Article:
250kg aquarium in loft

Discussion in 'Engineers' Talk' started by Stripedfish, Dec 11, 2020.

  1. Stripedfish

    Stripedfish New Member


    I was wondering if I am being crazy not to get a structural engineer to look at this:

    I live in a 2004 built end of terrace that has a 'pre-built' converted loft.
    I want to put in a 150l aquarium that I estimate will weigh 230-250KG including the glass/rocks/cabinet etc.
    The footprint of the cabinet will be 60x55cm and it would sit across 2 8"x2" joists. Due to it being a loft space, I can't get it up against a supporting wall, so would be about 1m away from where I think the joists end.

    My question is - does this community think this is risky?

    I'd add I am NOT an engineer!

  2. Severntrent

    Severntrent Screwfix Select

    Depends on the span of the joists
  3. Stripedfish

    Stripedfish New Member

    They are about 5 metres in span, and the tank would be about 1.5m from one end. As I said it will be straddling 2 joists that are 45cm apart.
  4. Stripedfish

    Stripedfish New Member

    one other thing I just thought of is that I'm working from home sitting in a chair that rests over the same joists, about 2m further into the room, so that's another 85kg on the joists for 10 hrs a day..:(
  5. Madeofale

    Madeofale Active Member

    is there anything you can do to spread the weight over more joists

    before we moved into this house we lived in a large flat and that was one floor up, the place was built in 1922 and i had a 4x2x2 marine setup plus a 2x2x2 sump underneath, and that was full of liverock etc and that was alright, i doubt the joists in that place would have been 8x2 or even 7x2 probably 4x2 id imagine, but it was up against a wall, the joists would have gone into the wall too
  6. Severntrent

    Severntrent Screwfix Select

    Do not know what you mean by pre built converted loft but your existing beams wouldn't comply with building regs if the standard floor loading of 1.5kn/m2 is adopted, whilst strength wise they are OK (assuming 400 spacing and C24 Grade) they just fail on deflection but if your floor joists are above 2nd floor ceiling height this may not be a big issue. Basically you are at the limit of what is acceptable and unless you go down the line of specifying exactly what loads are to be imposed on the floor, putting in some control procedures to ensure your assumptions are not exceeded and then do definitive calcs to prove the adequacy of your joists its all a bit suck it and see. With 400 spacing and C24 In all probability it wouldn't collapse but the beams may bend a bit, best have a brolly in the bedroom.
  7. Stripedfish

    Stripedfish New Member

    Unfortunately I can't think of anything I can do other than put the tank on some marine ply to ensure the weight isn't on just the feet of the stand and evenly spread on the 2 joists (not sure that will make any difference though) I could get a bigger tank that goes over more joists, but that doesn't solve the problem :)
    I'm confident it won't fall through straight away, just concerned about the effect of the stress over time....
    The only space is up against the stud wall that divides the room from the side loft. The missus doesn't want it in the lounge, which is a) where I originally wanted it and b) has a concrete floor!!
  8. rogerk101

    rogerk101 Screwfix Select

    If they were 8x4s they would probably be OK, but they're 8x2s, so I wouldn't risk it ... especially since your insurance provider might not pay you out for any damage ... which could be substantial.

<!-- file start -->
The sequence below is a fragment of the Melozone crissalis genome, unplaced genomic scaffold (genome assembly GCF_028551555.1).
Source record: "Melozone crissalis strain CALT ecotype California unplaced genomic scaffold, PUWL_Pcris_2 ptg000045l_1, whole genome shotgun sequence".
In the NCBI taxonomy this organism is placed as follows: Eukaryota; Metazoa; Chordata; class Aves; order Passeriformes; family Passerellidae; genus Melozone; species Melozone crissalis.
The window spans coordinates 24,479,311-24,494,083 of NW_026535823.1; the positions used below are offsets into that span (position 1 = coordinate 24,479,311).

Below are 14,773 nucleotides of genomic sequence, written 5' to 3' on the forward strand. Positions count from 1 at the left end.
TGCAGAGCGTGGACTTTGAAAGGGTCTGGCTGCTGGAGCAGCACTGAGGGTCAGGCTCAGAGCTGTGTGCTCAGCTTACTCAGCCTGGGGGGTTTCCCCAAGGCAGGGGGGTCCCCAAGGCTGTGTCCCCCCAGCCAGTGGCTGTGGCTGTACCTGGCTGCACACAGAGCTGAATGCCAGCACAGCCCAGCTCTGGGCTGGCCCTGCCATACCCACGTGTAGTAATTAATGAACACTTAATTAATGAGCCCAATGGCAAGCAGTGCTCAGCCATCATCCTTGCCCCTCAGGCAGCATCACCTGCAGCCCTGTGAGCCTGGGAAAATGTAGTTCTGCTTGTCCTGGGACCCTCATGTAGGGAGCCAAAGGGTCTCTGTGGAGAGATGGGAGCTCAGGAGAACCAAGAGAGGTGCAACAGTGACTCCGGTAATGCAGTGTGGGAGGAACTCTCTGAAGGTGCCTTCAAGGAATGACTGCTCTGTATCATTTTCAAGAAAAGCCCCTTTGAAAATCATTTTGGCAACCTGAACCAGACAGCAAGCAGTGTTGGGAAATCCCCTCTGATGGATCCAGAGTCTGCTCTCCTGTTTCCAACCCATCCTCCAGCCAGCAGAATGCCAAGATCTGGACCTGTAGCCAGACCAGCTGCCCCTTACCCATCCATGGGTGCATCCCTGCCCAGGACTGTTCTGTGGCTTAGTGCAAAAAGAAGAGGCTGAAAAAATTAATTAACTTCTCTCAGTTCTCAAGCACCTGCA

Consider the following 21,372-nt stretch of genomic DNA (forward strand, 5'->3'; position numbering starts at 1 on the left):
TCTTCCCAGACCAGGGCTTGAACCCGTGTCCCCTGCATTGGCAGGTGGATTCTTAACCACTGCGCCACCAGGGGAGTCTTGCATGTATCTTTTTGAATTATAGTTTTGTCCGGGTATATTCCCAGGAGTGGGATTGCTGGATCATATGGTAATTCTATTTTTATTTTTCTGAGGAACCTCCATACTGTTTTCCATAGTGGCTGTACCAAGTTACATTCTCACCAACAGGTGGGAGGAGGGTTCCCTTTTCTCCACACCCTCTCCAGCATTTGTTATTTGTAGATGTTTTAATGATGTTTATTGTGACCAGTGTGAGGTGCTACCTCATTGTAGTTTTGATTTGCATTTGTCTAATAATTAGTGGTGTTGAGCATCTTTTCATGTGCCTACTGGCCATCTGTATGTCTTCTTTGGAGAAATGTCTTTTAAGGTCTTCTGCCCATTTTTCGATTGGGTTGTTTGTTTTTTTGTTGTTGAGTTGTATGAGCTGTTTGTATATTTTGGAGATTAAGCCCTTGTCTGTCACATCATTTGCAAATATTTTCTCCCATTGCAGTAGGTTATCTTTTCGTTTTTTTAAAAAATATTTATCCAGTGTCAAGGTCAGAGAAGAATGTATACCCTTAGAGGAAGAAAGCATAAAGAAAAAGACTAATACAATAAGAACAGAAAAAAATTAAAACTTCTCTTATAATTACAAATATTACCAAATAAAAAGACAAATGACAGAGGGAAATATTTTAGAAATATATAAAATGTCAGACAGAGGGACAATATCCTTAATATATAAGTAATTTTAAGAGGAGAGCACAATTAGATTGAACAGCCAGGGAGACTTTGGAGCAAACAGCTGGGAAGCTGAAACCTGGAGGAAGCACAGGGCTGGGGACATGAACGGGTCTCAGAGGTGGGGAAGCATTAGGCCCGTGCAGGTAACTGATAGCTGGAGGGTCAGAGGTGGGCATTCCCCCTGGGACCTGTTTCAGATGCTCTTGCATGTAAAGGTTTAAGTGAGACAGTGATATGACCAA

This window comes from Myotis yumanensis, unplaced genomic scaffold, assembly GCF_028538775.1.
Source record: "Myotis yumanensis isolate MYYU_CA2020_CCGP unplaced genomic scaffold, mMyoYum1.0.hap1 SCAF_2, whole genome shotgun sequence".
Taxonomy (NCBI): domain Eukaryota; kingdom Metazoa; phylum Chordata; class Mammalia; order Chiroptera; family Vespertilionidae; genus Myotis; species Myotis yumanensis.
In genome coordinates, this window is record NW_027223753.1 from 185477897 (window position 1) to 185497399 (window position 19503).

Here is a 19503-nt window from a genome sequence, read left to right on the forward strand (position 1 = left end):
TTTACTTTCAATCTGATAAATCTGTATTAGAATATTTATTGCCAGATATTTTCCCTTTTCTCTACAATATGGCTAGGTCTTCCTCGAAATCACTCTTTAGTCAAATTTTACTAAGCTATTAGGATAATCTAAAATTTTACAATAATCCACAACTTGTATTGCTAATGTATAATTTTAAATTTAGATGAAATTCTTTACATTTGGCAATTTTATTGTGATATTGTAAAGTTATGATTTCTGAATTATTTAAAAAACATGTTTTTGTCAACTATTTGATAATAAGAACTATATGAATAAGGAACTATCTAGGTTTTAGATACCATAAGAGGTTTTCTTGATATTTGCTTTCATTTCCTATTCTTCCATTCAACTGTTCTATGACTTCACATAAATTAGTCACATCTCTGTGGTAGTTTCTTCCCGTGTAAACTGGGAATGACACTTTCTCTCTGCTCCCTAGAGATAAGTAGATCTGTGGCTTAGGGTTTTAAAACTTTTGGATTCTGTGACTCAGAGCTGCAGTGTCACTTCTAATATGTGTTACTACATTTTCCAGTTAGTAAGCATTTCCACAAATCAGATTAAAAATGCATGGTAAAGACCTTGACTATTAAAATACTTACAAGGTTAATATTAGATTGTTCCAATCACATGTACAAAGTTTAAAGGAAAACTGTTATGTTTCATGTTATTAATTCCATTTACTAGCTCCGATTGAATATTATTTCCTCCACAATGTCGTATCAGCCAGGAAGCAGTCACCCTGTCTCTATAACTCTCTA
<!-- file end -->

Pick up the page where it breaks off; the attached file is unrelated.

The problem with 8x2s is that they tend to twist under load; unlike 8x4s which are much more stable. 8x2s tend to be used with preformed trusses and tend not to be installed with an abundance of noggins which would provide some resistance to twisting, but I certainly wouldn't want to be in the room underneath it when it fails.
  9. Stripedfish

    Stripedfish New Member

    Thanks. What I mean is the house was built new with stairs going into what would ordinarily be a loft space (i.e. there are 2 small rooms in between the sloping roof) I thought that may be relevant as didn't know whether there were different building regulations for that kind of loft as opposed to a house that is built and then has a loft conversion done later.

    I think either way I probably need to rethink the location or get it checked properly, as I definitely don't want a brolly in the bedroom ;)
  10. Severntrent

    Severntrent Screwfix Select

    So since it was "properly designed/constructed" it can be assumed design floor loads are 150 kg/m2 . If you can distribute the weight of the aquarium over a 2m2 area of floor with some bearers then the floor design load would not be exceeded and in reality unless you invite a load of mates up into your loft or pack it out with furniture there will be plenty of spare capacity in the overall design floor loading within the loft. At that span deflection is limiting criteria as opposed to strength so you will have plenty of indication if anything untoward is going to happen.
  11. stevie22

    stevie22 Screwfix Select

    I think you have attic trusses in which case the bottom chord doesn't act like a simple beam as it is part of a truss and is in tension as well as bending.

    The buckling that Roger referred to isn't much of an issue as the floor boards provide restraint to the top edge which is the one that tries to kick out.

    Timber "fails" by deflecting too far: it doesn't break I think in this instance you'd be fine. I would try to spread the load if possible and probably move my chair.
  12. Tilt

    Tilt Screwfix Select

    Any way of fitting extra beams to the existing ones, to help prevent movement etc.

    How far is it to the next supporting wall / structure underneath???

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